Happily Depressed

Oh the alcoholic afternoons
when we sat in your room
they meant more to me than any
than any living thing on earth
they had more worth
than any living thing on earth.

- These Things Take Time, The Smiths

Happiness is a strange beast. I feel more comfortable with fear and sadness – they are the ones who stayed with me through everything – and allowing myself to walk away from those emotions and embrace the positive is surprisingly difficult at times. Yet, occasionally, happiness slips in unnoticed.

When you have depression, being happy is a constant balance; a tightrope you could slip off at any moment. You wait for the fall, you anticipate the crash. Using the words ‘depression’ and ‘happiness’ in the same paragraph probably won’t make sense to everybody, and I suspect those who have never experienced long-term chronic depression will wonder if I can truly be depressed if I can feel happiness, if only in occasional fleeting visits.

You can. Sometimes the depression abates for a while, and lets a little light through. Oh, it always lurks in the background; waiting for a minor slip so it can worm its way back in. Depression doesn’t just go away because life has offered a bit of respite. It can, however, become the least important thing in your life for a while, and although I often find it difficult to find the blessings in my life, I’m grateful for the brief holiday the black dog has decided to take today. I like to think it’s gone to the seaside and will, hopefully, get stuck on a sandbank and drown. I can dream.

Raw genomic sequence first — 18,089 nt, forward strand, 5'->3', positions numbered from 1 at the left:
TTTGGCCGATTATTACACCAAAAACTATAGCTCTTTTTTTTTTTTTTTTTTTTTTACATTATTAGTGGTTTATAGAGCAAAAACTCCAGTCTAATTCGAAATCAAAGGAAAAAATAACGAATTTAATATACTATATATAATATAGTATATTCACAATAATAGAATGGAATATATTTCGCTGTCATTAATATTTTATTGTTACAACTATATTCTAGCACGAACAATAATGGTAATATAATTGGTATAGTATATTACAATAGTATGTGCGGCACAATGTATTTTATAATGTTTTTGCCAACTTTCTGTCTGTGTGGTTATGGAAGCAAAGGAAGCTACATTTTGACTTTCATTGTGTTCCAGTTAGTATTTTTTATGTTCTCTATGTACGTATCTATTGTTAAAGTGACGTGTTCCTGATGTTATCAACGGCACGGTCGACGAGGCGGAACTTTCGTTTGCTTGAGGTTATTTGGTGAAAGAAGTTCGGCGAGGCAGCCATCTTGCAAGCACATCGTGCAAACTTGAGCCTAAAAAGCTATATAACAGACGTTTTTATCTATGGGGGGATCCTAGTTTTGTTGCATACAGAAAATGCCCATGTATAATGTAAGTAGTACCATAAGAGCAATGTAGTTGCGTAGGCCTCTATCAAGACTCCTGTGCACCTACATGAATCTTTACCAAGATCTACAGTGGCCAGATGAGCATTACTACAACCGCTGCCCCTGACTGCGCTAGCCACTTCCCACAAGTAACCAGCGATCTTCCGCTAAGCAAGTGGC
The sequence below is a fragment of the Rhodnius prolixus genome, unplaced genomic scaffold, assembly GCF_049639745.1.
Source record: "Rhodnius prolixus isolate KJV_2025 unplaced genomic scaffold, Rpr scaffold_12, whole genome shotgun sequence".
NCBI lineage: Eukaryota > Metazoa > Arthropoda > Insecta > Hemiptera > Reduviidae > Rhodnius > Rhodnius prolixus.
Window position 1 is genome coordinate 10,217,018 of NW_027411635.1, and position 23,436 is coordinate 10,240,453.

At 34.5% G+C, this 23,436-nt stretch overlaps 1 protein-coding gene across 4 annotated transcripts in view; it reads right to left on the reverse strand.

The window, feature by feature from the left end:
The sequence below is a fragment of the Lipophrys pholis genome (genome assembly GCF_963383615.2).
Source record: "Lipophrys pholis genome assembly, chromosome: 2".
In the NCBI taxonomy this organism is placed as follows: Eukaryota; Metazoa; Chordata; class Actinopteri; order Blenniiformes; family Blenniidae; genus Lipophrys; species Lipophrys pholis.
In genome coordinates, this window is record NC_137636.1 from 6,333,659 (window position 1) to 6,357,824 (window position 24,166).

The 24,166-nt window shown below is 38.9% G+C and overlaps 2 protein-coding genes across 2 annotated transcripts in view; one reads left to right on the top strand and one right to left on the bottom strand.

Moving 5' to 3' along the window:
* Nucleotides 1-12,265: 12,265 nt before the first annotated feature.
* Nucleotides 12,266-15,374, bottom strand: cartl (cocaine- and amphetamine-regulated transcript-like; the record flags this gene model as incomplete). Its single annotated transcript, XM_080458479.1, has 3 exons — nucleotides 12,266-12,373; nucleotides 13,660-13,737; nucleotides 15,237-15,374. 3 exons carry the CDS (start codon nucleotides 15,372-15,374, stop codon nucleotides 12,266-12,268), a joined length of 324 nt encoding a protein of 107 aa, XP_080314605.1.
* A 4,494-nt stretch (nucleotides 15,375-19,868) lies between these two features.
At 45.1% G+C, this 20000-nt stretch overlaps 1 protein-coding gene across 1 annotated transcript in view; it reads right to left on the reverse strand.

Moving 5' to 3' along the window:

I once told somebody that I was happy being sad; that depression defined me, and I wouldn’t want to change. To an extent I still believe this, but over a decade has passed since that bold teenage statement and I now know that there is a level of depression which is entirely pointless – it brings me no creative genius or wonderful personality changes – and which simply scratches away at my being over time, dulling my mind, stealing my memories and filling me with pure apathy.

The last time this particular dog visited me was a couple of months back, and since then I’ve been teetering on the edge of sad and happy – never quite one or the other for any length of time – trying to find a comfortable balance. Most of my life is about balance, because few things about what I experience are perfect, and most is taken up by a mixture of confusion, the need for control, and anxiety.